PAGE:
A Study of Constitutional Courts in Postcommunist States of Central and Eastern Europe

A Study of Constitutional Courts in Postcommunist States of Central and Eastern Europe


Challenging the conventional wisdom that constitutional courts are the best device that democratic systems have for the protection of individual rights, Wojciech Sadurski examines carefully the most recent wave of activist constitutional courts: those that have emerged after the fall of communism in Central and Eastern Europe. In contrast to most other analysts and scholars he does not take for granted that they are a "force for the good", but rather subjects them to critical scrutiny against the background of a wide-ranging comparative and theoretical analysis of constitutional judicial review in the modern world. He shows that, in the region of Central and Eastern Europe, their record in protecting constitutional rights has been mixed, and their impact upon the vibrancy of democratic participation and public discourse about controversial issues often negative. Sadurski urges us to reconsider the frequently unthinking enthusiasm for the imposition of judicial limits upon constitutional democracy. In the end, his reflections go to the very heart of the fundamental dilemma of constitutionalism and political theory: how best to find the balance between constitutionalism and democracy? The lively, if imperfect, democracies in Central and Eastern Europe provide a fascinating terrain for raising this question, and testing traditional answers. This innovative, wide-ranging and thought-provoking book will become essential reading for scholars and students alike in the fields of comparative constitutionalism and political theory, particularly for those with an interest in legal and political developments in the postcommunist world.



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Published 01 January 2005
Reads 15
EAN13 140203007X
License: All rights reserved
Language English

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1. THE MODEL OF CONSTITUTIONAL REVIEW IN CENTRAL AND EASTERN EUROPE: AN OVERVIEW 1 1. The Emergence of the Current Model 1 2. The Powers of Constitutional Courts and Initiators of the Review Process 5 3. The Tenure and Selection of Judges 14 4. Constitutional Courts’ Pursuit of a Monopoly over Constitutional Adjudication 19 5. Conclusions 25
2. CONSTITUTIONAL COURTS IN SEARCH OF LEGITIMACY 1. The Legitimacy Dilemma 2. Constitutional Courts Between the Judicial and Legislative Branch 3. Why the “Continental” Model of Review: Reasons or Rationalisations? 4. Constitutional Courts as Protectors of Minorities? 5. Conclusions
3. THE MODEL OF JUDICIAL REVIEW AND ITS IMPLICATIONS 1. Abstract Review 2. ExPost Review 3. Final Review 4. Conclusions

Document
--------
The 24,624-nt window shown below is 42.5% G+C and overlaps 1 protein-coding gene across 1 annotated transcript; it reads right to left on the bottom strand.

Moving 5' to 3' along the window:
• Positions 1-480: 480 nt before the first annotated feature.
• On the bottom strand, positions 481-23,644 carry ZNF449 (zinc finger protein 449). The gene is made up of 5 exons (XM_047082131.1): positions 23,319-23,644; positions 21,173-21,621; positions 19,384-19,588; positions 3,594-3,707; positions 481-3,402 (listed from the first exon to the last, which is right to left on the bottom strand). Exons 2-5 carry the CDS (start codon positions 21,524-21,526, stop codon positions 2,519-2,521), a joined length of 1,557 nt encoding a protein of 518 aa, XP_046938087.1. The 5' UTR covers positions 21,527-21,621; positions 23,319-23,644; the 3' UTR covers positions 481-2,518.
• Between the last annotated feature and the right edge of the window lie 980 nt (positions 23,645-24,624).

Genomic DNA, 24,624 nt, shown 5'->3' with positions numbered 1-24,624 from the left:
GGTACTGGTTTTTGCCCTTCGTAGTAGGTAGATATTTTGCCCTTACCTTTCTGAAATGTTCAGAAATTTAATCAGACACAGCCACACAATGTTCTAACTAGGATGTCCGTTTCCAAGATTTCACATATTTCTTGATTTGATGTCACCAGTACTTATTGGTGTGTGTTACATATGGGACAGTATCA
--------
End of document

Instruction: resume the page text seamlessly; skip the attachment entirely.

4. CONSTITUTIONAL COURTS AND LEGISLATION 1. The Impact of Constitutional Courts on LawMaking 2. Determinants of the “Strength” of Judicial Review 3. Constitutional Court and the Parliamentary Minority 4. The Question of Judicial Activism and Restraint 5. Conclusions PART II
27 27 33 40 58 62
65 65 74 79 85
87 87 90 93 96 104
5. JUDICIAL REVIEW AND PROTECTION OF CONSTITUTIONAL RIGHTS 107 1. Two Theories about Judicial Review 109 2. The FactSensitivity of a Theory of Judicial Review 114
3. Rights Protection and Disagreement about Rights 4. Prudence and Judicial Review 5. Conclusions
118 124 125
6. PERSONAL, CIVIL AND POLITICAL RIGHTS AND LIBERTIES 127 1. A Right to Life and Dignity 128 2. Freedom of Religion 135 3. The Right to Privacy 146 4. Freedom of Movement and the Right to Choice of Residence 149 5. Citizenship and Voting Rights 151 6. Freedom of Petition, Assembly and Association 156 7. Freedom of Expression 158 8. Conclusions 169
7. SOCIOECONOMIC RIGHTS 1. Controversy Around SocioEconomic Rights 2. Constitutional Catalogues of SocioEconomic Rights 3. The Status of SocioEconomic Rights 4. The Drawing of Distinctions Between Different Types of Rights by the Courts: Social Security Cases 5. The Right to Work 6. Rights to Health and Education 7. Conclusions
8. EQUALITY AND MINORITY RIGHTS 1. Equality and Constitutional Review 2. Gender and Sexual Orientation Equality 3. Special Case of Affirmative Action 4. Minority Issues in Central and Eastern Europe: An Overview 5. Constitutional Design of Minority Rights: Group or Individual Rights? 6. Linguistic Rights 7. The Special Case of Minority Representation in Public Authorities 8. Conclusions
9. “DECOMMUNISATION”, “LUSTRATION”, AND CONSTITUTIONAL CONTINUITY 1. Main Dilemmas Raised by Decommunisation and Lustration Laws 2. Lustration and Decommunisation in Central and Eastern Europe 3. Retroactive Extensions of Statutes of Limitation 4. Conclusions: Transitional Justice and Constitutional Continuity
10. RESTRICTIONS OF RIGHTS 1. Constitutional Design of Limits on Rights
171 173 176 178
181 185 189 190
195 195 199 203 205 207 212 218 222
223 224 234 249 258
263 263
2. Constitutional Review of Statutory Limits on Rights: Proportionality Scrutiny 3. Other Standards of Rights Restrictions 4. Concluding Remarks on Rights Limitations 5. Postscript on Rights and Duties
266 276 282 284